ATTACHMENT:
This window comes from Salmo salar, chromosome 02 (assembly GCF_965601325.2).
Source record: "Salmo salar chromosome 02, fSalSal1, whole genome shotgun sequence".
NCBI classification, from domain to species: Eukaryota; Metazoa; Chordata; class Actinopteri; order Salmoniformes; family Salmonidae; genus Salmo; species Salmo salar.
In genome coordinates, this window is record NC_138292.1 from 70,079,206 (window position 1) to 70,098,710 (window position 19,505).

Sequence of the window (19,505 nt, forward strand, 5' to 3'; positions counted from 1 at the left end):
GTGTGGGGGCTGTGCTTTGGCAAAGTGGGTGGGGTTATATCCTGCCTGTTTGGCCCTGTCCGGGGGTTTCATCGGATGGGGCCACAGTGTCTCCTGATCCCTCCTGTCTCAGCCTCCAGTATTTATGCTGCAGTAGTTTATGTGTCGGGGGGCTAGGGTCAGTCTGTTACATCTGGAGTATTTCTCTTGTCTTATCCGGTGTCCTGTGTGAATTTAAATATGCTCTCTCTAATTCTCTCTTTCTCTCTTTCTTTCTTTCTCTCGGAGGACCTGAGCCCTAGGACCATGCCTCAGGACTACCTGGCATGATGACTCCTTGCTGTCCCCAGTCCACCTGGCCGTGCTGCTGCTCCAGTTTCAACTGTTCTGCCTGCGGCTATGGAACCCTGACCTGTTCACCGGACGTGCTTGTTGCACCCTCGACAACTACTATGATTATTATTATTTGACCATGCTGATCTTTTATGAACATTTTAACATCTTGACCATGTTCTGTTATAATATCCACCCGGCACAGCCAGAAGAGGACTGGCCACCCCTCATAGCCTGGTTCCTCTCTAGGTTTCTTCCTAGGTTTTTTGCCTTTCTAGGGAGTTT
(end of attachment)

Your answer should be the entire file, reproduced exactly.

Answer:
This window comes from Salmo salar, chromosome 02 (assembly GCF_965601325.2).
Source record: "Salmo salar chromosome 02, fSalSal1, whole genome shotgun sequence".
NCBI classification, from domain to species: Eukaryota; Metazoa; Chordata; class Actinopteri; order Salmoniformes; family Salmonidae; genus Salmo; species Salmo salar.
In genome coordinates, this window is record NC_138292.1 from 70,079,206 (window position 1) to 70,098,710 (window position 19,505).

Sequence of the window (19,505 nt, forward strand, 5' to 3'; positions counted from 1 at the left end):
GTGTGGGGGCTGTGCTTTGGCAAAGTGGGTGGGGTTATATCCTGCCTGTTTGGCCCTGTCCGGGGGTTTCATCGGATGGGGCCACAGTGTCTCCTGATCCCTCCTGTCTCAGCCTCCAGTATTTATGCTGCAGTAGTTTATGTGTCGGGGGGCTAGGGTCAGTCTGTTACATCTGGAGTATTTCTCTTGTCTTATCCGGTGTCCTGTGTGAATTTAAATATGCTCTCTCTAATTCTCTCTTTCTCTCTTTCTTTCTTTCTCTCGGAGGACCTGAGCCCTAGGACCATGCCTCAGGACTACCTGGCATGATGACTCCTTGCTGTCCCCAGTCCACCTGGCCGTGCTGCTGCTCCAGTTTCAACTGTTCTGCCTGCGGCTATGGAACCCTGACCTGTTCACCGGACGTGCTTGTTGCACCCTCGACAACTACTATGATTATTATTATTTGACCATGCTGATCTTTTATGAACATTTTAACATCTTGACCATGTTCTGTTATAATATCCACCCGGCACAGCCAGAAGAGGACTGGCCACCCCTCATAGCCTGGTTCCTCTCTAGGTTTCTTCCTAGGTTTTTTGCCTTTCTAGGGAGTTT